“He asked to buy a CD and I told him I didn’t have a CD and he asked why. I told him because that’s a lot of money, and he said, ‘I’ll buy it for you if you just go record.”

So Sturgeon, not really taking the offer seriously, would chat with the man over the next few months who kept insisting Sturgeon get a quote for a recording session. So, to humor the man, he did.

“And it was $5,000 to do five songs. I called him up and asked if he was sitting down and he said ‘Yup’. I told him it was $5,000 and he said, ‘Who do I make the check out to?’”

“So the five-song EP kind of blew up. I honestly probably wouldn’t even be playing today had I not met that guy. I would’ve already wore myself down and just thought nothing was going to happen.”

And now Sturgeon is mere weeks from recording his full length album following his just released EP “Summertime.”

He’s been writing like a madman and already has 40 songs for his 10-song album, so it may not be long after we get another Sturgeon release.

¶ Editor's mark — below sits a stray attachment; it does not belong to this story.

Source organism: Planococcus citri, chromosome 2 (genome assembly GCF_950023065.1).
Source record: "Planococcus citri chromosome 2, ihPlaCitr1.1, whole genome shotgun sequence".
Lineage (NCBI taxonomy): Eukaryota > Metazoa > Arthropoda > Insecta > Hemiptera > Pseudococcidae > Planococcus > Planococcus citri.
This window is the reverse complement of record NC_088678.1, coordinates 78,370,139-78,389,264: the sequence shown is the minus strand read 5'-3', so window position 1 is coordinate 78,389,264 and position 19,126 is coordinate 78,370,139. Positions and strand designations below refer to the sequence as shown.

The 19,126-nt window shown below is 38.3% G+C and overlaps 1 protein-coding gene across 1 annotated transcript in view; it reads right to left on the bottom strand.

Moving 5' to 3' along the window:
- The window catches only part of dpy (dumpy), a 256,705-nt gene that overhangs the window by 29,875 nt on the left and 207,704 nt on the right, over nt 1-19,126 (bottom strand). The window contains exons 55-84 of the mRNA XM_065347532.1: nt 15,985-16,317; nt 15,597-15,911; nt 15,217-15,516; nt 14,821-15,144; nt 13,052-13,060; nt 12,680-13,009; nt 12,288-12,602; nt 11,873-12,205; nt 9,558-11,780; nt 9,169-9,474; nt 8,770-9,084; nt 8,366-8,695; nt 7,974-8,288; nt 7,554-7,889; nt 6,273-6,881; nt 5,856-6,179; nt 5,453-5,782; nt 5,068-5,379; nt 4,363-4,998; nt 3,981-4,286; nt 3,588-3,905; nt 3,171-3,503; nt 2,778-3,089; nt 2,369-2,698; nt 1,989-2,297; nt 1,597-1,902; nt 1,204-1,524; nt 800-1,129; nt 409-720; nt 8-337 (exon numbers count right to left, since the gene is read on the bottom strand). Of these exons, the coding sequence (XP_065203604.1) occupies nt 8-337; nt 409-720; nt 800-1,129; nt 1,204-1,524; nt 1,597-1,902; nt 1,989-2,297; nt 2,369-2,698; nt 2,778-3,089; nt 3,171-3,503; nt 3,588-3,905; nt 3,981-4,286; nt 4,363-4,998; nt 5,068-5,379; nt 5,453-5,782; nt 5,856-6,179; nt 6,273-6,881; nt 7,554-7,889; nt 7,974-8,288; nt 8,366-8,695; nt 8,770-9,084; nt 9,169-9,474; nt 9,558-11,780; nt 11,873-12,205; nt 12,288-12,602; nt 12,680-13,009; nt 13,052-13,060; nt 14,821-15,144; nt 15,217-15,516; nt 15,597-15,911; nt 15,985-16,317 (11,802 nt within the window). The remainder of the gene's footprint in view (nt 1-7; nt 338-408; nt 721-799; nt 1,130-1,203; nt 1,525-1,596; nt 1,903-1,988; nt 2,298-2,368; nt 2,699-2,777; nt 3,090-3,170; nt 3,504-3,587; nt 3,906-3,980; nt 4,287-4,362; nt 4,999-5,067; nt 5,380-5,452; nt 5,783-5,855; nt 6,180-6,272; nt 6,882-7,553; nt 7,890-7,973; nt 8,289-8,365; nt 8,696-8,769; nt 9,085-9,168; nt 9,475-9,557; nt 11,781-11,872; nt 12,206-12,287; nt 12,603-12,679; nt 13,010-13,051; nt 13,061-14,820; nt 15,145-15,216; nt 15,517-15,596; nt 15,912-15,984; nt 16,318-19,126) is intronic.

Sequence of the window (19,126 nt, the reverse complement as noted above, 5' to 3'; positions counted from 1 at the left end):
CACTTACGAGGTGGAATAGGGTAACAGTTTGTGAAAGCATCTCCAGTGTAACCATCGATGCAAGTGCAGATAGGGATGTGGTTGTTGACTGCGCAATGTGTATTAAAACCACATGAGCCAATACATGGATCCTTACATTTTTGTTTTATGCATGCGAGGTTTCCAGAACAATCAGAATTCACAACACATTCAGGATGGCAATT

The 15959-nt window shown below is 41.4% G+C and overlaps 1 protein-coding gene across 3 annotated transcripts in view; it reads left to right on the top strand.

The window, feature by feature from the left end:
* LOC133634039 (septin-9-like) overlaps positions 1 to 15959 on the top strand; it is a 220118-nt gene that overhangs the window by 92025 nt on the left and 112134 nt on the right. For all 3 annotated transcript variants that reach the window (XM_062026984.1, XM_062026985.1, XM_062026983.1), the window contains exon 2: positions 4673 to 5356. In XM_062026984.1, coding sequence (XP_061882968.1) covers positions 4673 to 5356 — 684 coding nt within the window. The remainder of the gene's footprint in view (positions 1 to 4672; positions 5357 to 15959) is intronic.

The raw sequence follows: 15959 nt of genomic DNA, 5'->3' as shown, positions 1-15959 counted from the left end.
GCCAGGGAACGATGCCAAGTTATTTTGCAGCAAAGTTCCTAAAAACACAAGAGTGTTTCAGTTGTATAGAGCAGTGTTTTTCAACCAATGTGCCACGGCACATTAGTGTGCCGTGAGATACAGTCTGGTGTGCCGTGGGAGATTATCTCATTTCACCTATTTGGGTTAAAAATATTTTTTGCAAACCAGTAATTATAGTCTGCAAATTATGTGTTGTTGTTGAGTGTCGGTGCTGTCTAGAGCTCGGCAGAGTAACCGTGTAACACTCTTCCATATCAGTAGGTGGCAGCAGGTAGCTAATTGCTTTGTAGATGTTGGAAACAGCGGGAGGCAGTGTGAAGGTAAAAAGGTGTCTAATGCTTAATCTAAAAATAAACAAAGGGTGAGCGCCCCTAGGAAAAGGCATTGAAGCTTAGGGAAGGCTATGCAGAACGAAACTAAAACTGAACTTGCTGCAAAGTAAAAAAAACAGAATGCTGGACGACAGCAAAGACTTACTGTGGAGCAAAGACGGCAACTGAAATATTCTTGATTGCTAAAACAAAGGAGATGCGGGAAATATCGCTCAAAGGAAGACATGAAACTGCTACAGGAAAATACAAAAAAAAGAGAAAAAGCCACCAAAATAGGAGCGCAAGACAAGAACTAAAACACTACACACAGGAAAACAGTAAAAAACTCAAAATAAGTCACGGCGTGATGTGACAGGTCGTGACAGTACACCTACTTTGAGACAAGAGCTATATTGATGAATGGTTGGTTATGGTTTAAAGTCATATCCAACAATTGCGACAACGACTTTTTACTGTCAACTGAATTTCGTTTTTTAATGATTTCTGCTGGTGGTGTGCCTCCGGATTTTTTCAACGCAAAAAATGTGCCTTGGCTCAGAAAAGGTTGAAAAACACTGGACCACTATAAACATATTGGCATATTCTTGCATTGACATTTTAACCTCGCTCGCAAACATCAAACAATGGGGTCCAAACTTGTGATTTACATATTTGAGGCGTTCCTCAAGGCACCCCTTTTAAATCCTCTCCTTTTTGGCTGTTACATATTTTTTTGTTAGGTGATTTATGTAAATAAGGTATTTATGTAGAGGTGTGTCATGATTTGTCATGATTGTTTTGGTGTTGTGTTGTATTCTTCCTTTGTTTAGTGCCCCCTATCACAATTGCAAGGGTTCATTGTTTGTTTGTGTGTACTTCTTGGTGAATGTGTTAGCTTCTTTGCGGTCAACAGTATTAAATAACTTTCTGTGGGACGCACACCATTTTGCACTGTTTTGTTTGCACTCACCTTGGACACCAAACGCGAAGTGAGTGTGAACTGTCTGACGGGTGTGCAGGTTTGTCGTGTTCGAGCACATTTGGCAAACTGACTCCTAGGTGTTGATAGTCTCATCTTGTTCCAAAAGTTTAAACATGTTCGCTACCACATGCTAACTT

But for now, he’s in a place he finally feels he belongs – touring all over Texas and playing the songs he wrote and gathering new fans along the way.

“My grandpa died in 2001. And his dying words to me as he was lying in bed, out of nowhere, he said, ‘You’re the music man. Go make your music.’

“And for years I never knew what that meant. For the first couple of years I thought it meant just go and play whatever music I wanted to play.

“I’d go out and play heavy metal. That was music to me, I didn’t know any better.

“It all started making sense to me when I came back to writing.

“This is what I think I was supposed to be doing. People ask me about my age and why did I start so late. I didn’t just start. It just took me this long to write these songs.

“I couldn’t have written any of these songs three years ago. Three years ago I didn’t have anything to say.

“Now for some reason the voices won’t stop.”

Paul Gonzales is the entertainment writer at the Bee-Picayune and can be reached at 358-2550, ext. 116, or at